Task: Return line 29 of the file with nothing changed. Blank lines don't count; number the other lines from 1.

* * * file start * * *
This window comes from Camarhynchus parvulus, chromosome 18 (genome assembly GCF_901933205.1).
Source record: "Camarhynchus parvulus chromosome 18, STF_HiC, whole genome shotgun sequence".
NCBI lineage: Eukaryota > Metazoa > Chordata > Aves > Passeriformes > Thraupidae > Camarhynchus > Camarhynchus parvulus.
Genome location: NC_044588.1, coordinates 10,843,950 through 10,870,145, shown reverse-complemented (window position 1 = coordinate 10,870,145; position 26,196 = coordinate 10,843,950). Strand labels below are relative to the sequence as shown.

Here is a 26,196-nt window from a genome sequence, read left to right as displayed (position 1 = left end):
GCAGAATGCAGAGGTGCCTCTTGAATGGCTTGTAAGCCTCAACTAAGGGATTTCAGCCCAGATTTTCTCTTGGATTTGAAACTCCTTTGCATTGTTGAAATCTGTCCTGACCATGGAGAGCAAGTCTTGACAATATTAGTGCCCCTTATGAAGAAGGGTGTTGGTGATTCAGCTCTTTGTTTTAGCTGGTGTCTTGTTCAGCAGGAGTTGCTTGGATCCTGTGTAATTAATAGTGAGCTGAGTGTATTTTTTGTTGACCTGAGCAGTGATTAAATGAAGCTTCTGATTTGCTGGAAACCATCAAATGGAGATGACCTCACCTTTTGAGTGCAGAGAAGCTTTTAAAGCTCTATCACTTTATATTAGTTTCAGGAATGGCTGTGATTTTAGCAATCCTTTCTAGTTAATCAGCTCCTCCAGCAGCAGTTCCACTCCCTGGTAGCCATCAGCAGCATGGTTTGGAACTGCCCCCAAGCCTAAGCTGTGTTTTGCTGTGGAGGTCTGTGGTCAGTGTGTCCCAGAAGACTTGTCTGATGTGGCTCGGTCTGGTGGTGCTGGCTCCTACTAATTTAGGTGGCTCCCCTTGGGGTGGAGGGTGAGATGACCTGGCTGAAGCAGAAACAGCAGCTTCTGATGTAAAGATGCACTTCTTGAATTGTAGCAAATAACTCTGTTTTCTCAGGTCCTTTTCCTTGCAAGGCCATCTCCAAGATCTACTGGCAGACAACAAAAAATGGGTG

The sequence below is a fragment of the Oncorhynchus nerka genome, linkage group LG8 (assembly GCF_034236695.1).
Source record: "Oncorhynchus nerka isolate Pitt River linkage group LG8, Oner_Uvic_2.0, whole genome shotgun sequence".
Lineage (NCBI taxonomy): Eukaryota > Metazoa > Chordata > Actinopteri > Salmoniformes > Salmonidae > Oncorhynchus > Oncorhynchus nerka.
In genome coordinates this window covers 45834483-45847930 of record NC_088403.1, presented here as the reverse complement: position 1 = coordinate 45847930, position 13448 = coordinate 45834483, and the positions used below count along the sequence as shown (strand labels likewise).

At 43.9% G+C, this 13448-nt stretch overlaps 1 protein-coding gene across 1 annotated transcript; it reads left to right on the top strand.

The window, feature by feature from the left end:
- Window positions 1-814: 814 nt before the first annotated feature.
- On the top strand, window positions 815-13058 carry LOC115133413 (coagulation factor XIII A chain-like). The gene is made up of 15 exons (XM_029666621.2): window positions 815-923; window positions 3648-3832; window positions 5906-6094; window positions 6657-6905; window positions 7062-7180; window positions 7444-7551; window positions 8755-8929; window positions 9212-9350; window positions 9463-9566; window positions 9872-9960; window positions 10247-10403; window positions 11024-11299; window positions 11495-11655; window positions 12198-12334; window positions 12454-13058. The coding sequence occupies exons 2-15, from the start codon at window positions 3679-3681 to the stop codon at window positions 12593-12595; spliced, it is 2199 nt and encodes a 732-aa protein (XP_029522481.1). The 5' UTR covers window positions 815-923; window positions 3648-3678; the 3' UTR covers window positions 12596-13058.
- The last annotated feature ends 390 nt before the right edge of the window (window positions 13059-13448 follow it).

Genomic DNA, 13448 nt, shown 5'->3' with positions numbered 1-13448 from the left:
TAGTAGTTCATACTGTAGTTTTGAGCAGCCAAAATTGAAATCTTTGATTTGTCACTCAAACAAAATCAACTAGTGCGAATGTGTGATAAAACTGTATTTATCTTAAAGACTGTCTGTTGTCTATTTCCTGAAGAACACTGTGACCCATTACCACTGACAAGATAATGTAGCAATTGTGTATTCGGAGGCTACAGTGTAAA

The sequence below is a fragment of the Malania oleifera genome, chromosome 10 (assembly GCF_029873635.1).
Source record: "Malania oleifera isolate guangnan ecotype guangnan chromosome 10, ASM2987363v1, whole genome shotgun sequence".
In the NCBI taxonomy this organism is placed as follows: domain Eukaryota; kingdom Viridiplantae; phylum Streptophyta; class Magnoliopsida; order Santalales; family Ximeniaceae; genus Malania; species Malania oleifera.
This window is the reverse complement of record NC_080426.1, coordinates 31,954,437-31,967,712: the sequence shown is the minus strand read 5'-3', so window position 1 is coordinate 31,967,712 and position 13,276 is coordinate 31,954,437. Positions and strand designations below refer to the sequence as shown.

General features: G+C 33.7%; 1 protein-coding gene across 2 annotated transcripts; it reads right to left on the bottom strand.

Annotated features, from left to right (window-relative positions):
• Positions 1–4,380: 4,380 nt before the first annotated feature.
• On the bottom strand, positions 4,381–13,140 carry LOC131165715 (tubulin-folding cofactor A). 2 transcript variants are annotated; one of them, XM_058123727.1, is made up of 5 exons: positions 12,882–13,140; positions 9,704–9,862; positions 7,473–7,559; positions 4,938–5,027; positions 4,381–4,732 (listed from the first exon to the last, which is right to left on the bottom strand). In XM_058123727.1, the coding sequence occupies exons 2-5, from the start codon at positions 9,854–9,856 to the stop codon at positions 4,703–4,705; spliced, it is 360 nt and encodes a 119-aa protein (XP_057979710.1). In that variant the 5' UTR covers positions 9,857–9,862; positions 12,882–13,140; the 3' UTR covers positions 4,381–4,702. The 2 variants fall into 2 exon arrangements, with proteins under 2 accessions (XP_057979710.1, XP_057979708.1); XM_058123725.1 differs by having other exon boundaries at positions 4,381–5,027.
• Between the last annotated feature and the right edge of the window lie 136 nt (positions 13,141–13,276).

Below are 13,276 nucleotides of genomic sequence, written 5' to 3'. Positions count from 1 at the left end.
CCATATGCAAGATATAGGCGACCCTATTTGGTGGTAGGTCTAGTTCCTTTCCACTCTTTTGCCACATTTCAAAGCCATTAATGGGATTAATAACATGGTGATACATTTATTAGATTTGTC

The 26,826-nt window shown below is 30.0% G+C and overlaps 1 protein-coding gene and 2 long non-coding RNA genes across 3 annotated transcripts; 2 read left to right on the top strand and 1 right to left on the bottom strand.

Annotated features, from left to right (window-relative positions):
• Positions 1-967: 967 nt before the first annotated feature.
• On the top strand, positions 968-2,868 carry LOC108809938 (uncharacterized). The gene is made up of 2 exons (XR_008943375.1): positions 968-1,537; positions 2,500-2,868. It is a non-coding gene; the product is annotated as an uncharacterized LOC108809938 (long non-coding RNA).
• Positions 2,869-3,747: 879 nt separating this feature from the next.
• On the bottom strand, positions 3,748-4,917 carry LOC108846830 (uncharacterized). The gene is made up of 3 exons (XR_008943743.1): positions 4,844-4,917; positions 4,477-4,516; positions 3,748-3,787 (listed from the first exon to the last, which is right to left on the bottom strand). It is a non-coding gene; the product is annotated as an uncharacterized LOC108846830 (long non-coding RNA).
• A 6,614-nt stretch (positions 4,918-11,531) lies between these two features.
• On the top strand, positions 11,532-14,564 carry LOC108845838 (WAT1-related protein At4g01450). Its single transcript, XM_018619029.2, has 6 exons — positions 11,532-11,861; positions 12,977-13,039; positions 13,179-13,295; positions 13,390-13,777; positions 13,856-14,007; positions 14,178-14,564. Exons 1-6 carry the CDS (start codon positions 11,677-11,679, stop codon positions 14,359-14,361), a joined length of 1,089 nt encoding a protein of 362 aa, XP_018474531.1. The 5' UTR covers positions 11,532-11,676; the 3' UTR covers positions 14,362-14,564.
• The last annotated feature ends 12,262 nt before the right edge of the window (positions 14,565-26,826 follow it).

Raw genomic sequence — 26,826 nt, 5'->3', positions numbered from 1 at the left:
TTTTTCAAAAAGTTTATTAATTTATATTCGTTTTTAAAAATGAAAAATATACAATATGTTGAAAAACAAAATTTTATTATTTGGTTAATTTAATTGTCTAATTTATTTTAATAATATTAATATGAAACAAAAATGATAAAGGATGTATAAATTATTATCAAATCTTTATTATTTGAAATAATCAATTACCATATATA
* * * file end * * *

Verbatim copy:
The 26,826-nt window shown below is 30.0% G+C and overlaps 1 protein-coding gene and 2 long non-coding RNA genes across 3 annotated transcripts; 2 read left to right on the top strand and 1 right to left on the bottom strand.